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FARMERS UNDER 40: Jan Jones
Farm: Jones Farms
Q: How did you get your start farming?
A: I've grown up on our farm, so my start came really early. I have always had chores on the farm and helped out however I could growing up, but I never planned on farming for a career; I wanted to write and/or publish books. I graduated from Mercer University in 2012 with an English degree and no job experience, so finding that dream job was a challenge. I tried teaching for a year and didn't like it, so I moved back home and continued the job search. During that time, I started working with my dad every day and soon realized I really liked what I was doing. Four years later, I couldn't imagine living or working anywhere else.
Q: What does your farming operation primarily consist of?
A: We have a typical South Georgia row crop operation - cotton, corn, and peanuts. We also raise about 275 commercial beef cows.
Q: What advantages and disadvantages do you think there are to being a younger farmer? How has being a woman played into these?
A: An advantage to being a young farmer and one who has no formal Ag education is that I don't pretend to know everything. So, I question everything. How do we do this? Why do we do it that way and not another way? Can we do it better?
I don't know if my gender has really hurt or helped me, but it's always conversation starter.
Q: Who has been your biggest role model in farming, and what is the best piece of advice they have given you?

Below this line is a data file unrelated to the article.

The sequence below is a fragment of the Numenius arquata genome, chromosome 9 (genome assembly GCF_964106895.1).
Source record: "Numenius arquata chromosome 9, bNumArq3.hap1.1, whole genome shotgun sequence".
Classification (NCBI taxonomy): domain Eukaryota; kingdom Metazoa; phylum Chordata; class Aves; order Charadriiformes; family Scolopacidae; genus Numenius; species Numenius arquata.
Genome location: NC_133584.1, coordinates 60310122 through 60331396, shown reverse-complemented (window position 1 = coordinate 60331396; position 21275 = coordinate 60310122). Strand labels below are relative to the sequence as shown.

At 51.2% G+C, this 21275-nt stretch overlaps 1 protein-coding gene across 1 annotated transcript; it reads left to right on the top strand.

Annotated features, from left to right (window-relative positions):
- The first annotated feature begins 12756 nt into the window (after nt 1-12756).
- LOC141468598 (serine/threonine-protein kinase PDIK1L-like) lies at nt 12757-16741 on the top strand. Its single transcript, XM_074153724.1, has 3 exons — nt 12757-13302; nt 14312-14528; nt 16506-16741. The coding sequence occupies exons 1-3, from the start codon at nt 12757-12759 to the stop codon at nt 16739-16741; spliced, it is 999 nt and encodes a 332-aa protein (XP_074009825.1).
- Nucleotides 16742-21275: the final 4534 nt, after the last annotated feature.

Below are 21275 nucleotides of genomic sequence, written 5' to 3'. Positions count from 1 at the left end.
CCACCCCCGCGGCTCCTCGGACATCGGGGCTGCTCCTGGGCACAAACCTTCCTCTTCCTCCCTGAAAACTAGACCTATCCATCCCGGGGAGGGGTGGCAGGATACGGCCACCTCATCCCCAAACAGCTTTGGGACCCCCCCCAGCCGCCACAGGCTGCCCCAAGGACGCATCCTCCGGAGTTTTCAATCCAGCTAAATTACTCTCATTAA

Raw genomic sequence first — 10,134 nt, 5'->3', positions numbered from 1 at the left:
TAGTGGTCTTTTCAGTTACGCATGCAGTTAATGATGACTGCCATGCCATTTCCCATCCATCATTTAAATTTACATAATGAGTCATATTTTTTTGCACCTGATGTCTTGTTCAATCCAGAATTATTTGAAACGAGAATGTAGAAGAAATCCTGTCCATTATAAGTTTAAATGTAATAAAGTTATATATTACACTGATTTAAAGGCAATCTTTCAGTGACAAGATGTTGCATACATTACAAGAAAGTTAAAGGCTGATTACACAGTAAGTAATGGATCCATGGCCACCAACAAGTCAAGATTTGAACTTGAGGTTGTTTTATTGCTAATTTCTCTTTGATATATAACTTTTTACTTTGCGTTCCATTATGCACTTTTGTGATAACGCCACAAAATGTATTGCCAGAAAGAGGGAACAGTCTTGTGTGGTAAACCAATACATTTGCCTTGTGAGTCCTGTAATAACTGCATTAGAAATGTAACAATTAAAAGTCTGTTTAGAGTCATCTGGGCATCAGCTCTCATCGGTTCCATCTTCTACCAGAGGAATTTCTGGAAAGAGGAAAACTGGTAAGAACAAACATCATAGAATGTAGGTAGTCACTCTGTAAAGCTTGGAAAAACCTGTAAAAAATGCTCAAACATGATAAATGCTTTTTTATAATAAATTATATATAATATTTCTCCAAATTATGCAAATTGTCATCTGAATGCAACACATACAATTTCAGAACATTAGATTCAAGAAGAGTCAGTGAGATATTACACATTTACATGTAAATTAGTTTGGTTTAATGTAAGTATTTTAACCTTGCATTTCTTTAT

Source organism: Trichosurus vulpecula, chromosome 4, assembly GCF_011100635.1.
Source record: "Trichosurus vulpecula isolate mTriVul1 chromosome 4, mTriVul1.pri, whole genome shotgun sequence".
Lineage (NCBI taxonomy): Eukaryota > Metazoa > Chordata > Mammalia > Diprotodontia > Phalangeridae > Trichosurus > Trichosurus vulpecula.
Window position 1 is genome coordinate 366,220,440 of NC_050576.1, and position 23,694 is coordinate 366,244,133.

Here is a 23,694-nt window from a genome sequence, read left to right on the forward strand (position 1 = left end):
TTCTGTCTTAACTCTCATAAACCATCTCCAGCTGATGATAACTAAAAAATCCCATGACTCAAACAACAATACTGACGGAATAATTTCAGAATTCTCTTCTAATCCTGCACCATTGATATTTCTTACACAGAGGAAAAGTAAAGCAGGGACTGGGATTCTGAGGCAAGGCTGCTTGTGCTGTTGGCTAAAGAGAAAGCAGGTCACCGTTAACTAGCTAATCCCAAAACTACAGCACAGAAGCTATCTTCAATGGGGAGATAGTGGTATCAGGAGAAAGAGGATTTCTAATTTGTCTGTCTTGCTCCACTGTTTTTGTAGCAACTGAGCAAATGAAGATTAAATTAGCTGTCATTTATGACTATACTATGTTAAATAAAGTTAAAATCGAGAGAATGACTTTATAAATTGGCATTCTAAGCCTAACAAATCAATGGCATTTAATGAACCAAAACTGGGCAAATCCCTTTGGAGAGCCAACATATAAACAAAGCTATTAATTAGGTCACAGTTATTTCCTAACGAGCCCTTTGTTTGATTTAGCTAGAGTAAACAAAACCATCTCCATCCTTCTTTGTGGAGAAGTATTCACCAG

A: My Dad is my biggest role model, and he's given me lots of advice over the years. The one that sticks out the most is "Stay focused," which usually means stay focused so you don't tear something up, but it also means stay focused on your end goal and find the best way to get there.
Q: What are your hobbies and interests outside of farming, and how are you able to maintain your work schedule while also participating in those?
A: I am a perpetual hobbyist and am always finding some new skill that I want to learn. I took up beekeeping last year, and I've greatly loved the ups and downs of that endeavor. Most recently, I've been learning to quilt. Our "downtime" is December through February, when we're not growing any crops. We still have plenty of work to do with the cows and getting the farm ready for planting season, but that's when I have the most time to devote to hobbies. Throughout the rest of the year, I just fit them in when I can.
Q: What do you think is the most important thing that young female (or male) farmers need to know?
A: Find a network or support group of other young farmers, whether that means joining an organization like Farm Bureau, Georgia Young Farmers, or just creating one of your own. Farms are, of course, rural and can be isolating. It's important for me to feel connected to other people who share the same experiences.